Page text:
On their way again, but very late and splitting the group, we saw the lovely scenery around the Lizard peninsular, the very narrow lanes and steep hills, clutch slipping but all went well.  Stopped for coffee, but we're hungry so on for lunch. Going up hill... and the car stopped again; this time with a fuel problem.  But it was full when we started out but after some checks it was decided we were out of fuel.  So borrowed some petrol and went for lunch.  By this time most of the members had continued or gone home.  We made our way back to Helston to a petrol station and started to fill up. As we did, we noticed it was running out as fast as we put it in. A friend that lives locally and the car started and we managed to get it to their house. The moral of this story is to always have spare petrol, tools and torch.  Oh and check wheel nuts before going out!


Old Penny's Tea Room - 28 October

T'was on a dull Saturday morning, there was quite a gathering of Austineers at Olde Penny’s Tea Room at Bridge, north of Redruth, where we all spoilt ourselves on the lovely tea and cakes. After we were all a stone heavier, we went to our cars where seven cars in comvoy followed the leader on a mystery tour, through Portreath, along North Cliffs and through to Gwithian, across to Connor Downs, then through some winding lanes to Praze-an-Beeble.  The roads were so narrow that our tiny Austins could only just squeeze through, but we all made it back to Pool and said our goodbyes.


Pinnock Tunnel Adventure - 14 October

It was a bit grey and overcast, but not raining, as more than two dozen assorted Austin Seven's rolled into the car park of the Par garden centre near St Austell. With greetings exchanged and route sheets handed out some members drifted off in search of the café for a hot drink before the run set off.

At 11 o-clock the cars started leaving with 'solo' drivers tucking in behind those who had a navigator.  The route took the St Blazey road, eventually turning right across a railway bridge and on into Tywardreath.  Passing through the village and heading away towards Fowey the cars soon took a left turn on to a private road which led towards the Pinnock Tunnel, a railway tunnel built to accommodate the transportation of china clay to Par docks until 1968 when the rails were taken up and the route was turned into a 'haul road' for lorries to pass through carrying china clay.  The tunnel is the longest in Cornwall and just 600yards short of one mile.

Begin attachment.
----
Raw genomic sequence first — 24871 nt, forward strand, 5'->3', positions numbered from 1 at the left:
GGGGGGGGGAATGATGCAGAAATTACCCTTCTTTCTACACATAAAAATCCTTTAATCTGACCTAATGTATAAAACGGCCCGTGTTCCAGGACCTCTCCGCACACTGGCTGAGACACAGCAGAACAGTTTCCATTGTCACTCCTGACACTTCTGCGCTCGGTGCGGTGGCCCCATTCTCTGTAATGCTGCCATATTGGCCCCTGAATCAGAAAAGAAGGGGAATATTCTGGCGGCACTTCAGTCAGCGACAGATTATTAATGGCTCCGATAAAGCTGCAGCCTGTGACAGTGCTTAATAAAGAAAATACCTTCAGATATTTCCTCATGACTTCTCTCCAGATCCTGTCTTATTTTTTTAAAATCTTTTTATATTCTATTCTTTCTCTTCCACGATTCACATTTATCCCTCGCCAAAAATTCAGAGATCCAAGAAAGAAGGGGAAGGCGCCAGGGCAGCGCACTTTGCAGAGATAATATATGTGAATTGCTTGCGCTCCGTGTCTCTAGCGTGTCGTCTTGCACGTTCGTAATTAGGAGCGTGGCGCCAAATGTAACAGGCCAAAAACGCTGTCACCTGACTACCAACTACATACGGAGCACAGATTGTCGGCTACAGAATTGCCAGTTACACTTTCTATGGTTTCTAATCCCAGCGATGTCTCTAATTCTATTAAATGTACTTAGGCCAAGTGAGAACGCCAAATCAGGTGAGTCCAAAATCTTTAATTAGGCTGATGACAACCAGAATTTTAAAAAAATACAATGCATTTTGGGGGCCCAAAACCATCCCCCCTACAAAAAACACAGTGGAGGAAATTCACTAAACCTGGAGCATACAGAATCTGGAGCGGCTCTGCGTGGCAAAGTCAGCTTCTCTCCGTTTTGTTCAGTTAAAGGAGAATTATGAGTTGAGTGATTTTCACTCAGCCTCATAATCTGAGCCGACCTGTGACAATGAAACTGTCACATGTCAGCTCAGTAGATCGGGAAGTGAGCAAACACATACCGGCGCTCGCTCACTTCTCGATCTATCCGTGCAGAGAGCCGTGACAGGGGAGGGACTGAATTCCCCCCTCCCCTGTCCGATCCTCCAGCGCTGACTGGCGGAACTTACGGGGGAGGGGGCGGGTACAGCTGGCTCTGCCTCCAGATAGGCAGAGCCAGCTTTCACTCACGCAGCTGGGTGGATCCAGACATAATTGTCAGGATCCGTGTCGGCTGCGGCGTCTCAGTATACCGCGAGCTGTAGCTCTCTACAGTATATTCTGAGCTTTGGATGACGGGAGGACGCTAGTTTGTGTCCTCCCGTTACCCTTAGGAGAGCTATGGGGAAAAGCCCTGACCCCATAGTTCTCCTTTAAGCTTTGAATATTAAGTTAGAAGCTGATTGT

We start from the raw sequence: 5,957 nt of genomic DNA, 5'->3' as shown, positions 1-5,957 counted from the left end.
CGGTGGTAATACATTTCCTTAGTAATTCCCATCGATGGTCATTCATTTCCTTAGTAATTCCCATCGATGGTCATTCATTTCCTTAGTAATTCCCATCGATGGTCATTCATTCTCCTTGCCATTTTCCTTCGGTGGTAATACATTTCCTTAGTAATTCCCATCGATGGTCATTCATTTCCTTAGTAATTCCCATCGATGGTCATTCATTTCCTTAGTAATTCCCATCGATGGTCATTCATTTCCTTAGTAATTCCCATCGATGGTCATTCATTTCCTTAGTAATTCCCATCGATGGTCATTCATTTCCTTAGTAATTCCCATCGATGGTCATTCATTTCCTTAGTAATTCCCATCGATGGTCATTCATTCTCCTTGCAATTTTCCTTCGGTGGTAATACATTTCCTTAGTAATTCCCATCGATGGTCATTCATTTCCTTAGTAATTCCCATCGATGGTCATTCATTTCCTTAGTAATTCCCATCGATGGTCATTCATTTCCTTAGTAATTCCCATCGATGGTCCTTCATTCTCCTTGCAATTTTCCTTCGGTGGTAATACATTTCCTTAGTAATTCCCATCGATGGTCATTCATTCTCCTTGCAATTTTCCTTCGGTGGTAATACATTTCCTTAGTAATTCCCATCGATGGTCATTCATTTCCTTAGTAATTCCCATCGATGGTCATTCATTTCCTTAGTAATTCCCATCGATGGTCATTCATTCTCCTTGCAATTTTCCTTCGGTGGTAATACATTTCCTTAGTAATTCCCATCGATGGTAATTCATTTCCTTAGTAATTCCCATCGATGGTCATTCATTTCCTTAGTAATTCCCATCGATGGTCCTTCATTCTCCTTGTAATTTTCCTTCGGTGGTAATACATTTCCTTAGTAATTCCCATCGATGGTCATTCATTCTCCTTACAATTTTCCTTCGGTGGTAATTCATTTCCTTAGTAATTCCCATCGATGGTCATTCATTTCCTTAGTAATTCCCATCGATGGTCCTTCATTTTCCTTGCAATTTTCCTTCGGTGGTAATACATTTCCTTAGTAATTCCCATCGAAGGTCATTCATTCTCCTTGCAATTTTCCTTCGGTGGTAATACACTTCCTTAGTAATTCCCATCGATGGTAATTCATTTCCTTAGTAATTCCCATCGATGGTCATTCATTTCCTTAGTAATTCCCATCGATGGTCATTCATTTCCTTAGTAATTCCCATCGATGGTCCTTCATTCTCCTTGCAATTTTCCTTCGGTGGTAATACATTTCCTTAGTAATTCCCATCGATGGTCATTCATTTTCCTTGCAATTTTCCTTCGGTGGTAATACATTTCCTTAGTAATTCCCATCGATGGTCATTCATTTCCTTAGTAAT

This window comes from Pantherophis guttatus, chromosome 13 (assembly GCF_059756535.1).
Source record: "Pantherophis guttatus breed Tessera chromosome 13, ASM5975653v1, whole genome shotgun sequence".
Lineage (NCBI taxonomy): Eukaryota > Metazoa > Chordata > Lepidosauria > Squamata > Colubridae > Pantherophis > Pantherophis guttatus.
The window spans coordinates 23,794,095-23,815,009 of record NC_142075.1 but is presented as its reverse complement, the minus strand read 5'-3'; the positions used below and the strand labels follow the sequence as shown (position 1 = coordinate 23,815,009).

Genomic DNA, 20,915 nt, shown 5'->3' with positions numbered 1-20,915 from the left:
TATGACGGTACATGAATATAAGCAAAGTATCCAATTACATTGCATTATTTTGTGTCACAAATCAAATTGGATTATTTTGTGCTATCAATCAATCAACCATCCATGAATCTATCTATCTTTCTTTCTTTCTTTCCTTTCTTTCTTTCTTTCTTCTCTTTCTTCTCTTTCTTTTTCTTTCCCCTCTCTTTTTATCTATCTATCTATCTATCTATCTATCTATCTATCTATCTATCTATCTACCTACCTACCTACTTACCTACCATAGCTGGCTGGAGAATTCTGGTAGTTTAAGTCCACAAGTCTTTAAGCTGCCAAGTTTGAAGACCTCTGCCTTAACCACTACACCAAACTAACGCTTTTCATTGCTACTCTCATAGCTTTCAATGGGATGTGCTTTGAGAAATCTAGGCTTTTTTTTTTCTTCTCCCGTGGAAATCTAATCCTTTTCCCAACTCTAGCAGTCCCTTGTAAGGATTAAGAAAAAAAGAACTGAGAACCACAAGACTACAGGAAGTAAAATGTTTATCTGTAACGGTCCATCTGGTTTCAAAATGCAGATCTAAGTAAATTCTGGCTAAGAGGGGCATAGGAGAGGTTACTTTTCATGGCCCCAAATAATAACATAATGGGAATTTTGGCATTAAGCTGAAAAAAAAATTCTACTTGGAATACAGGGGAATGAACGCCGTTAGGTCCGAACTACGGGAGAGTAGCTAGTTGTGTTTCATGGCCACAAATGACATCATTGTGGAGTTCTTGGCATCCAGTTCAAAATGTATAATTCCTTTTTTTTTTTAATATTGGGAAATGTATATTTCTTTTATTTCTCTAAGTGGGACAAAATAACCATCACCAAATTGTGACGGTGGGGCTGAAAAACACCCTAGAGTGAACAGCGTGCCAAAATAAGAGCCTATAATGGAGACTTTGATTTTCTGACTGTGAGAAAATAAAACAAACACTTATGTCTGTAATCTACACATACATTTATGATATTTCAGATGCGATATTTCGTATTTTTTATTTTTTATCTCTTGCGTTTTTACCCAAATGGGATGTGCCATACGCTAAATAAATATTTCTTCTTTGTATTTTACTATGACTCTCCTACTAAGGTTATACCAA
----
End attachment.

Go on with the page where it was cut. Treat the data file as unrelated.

Pinnock 1

The convoy of vehicles gathered on the approach road and when all had arrived the group set off, soon to enter the tunnel mouth.  The way took a gentle curve, so very soon the daylight behind disappeared. 

Pinnock 2







Pinnock 3


Although dimly lit, the majority of drivers used what little light their respective cars had, so following tail lights was the order of the day.  Some considerable time later, as the way again curved, dim daylight started to filter in ahead then the cars were through the end of the tunnel, pulling up in a line to wait for the rest of the Sevens to emerge. 


Pinnock 4



Once everyone was accounted for, the drive continued along the private road then through a gate back on to the public highway.




Pinnock  5

From this point it was a very interesting and challenging route which took in Fowey and several other villages along the way and eventually led to the lovely village of Lerryn - beside the tidal part of the river Fowey.  The tide was in when the cars started arriving in the car park beside the river.  Some folk took advantage of the picnic tables on the grassy area by the water for a picnic and some retired to the pub for something more substantial or thirst quenching! 



Eventually, occupants fed and cars rested, club members began leaving the car park to follow a well detailed route sheet which eventually led to the A30 and Cornwall Services.  Here good-byes were said and folk set off towards their respective homes in the north, south, east and west of the County.  A very special and excellent day well organised.